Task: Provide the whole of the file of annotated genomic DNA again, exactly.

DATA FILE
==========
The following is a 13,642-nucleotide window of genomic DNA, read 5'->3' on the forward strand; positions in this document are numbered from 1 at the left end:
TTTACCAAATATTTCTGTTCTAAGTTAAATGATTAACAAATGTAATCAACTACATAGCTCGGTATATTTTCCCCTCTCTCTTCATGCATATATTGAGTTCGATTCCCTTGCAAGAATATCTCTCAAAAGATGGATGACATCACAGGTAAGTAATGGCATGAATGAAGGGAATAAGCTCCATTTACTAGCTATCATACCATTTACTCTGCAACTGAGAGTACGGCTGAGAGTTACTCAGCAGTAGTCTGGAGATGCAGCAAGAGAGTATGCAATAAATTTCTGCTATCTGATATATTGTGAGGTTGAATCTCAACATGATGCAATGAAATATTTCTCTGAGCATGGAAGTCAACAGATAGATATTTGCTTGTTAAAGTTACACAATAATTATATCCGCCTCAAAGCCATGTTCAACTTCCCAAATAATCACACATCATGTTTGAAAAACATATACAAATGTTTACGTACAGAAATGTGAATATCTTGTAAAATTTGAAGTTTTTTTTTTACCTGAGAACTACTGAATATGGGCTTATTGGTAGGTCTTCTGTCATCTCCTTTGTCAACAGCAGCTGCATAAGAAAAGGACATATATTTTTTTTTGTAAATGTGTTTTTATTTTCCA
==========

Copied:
The following is a 13,642-nucleotide window of genomic DNA, read 5'->3' on the forward strand; positions in this document are numbered from 1 at the left end:
TTTACCAAATATTTCTGTTCTAAGTTAAATGATTAACAAATGTAATCAACTACATAGCTCGGTATATTTTCCCCTCTCTCTTCATGCATATATTGAGTTCGATTCCCTTGCAAGAATATCTCTCAAAAGATGGATGACATCACAGGTAAGTAATGGCATGAATGAAGGGAATAAGCTCCATTTACTAGCTATCATACCATTTACTCTGCAACTGAGAGTACGGCTGAGAGTTACTCAGCAGTAGTCTGGAGATGCAGCAAGAGAGTATGCAATAAATTTCTGCTATCTGATATATTGTGAGGTTGAATCTCAACATGATGCAATGAAATATTTCTCTGAGCATGGAAGTCAACAGATAGATATTTGCTTGTTAAAGTTACACAATAATTATATCCGCCTCAAAGCCATGTTCAACTTCCCAAATAATCACACATCATGTTTGAAAAACATATACAAATGTTTACGTACAGAAATGTGAATATCTTGTAAAATTTGAAGTTTTTTTTTTACCTGAGAACTACTGAATATGGGCTTATTGGTAGGTCTTCTGTCATCTCCTTTGTCAACAGCAGCTGCATAAGAAAAGGACATATATTTTTTTTTGTAAATGTGTTTTTATTTTCCA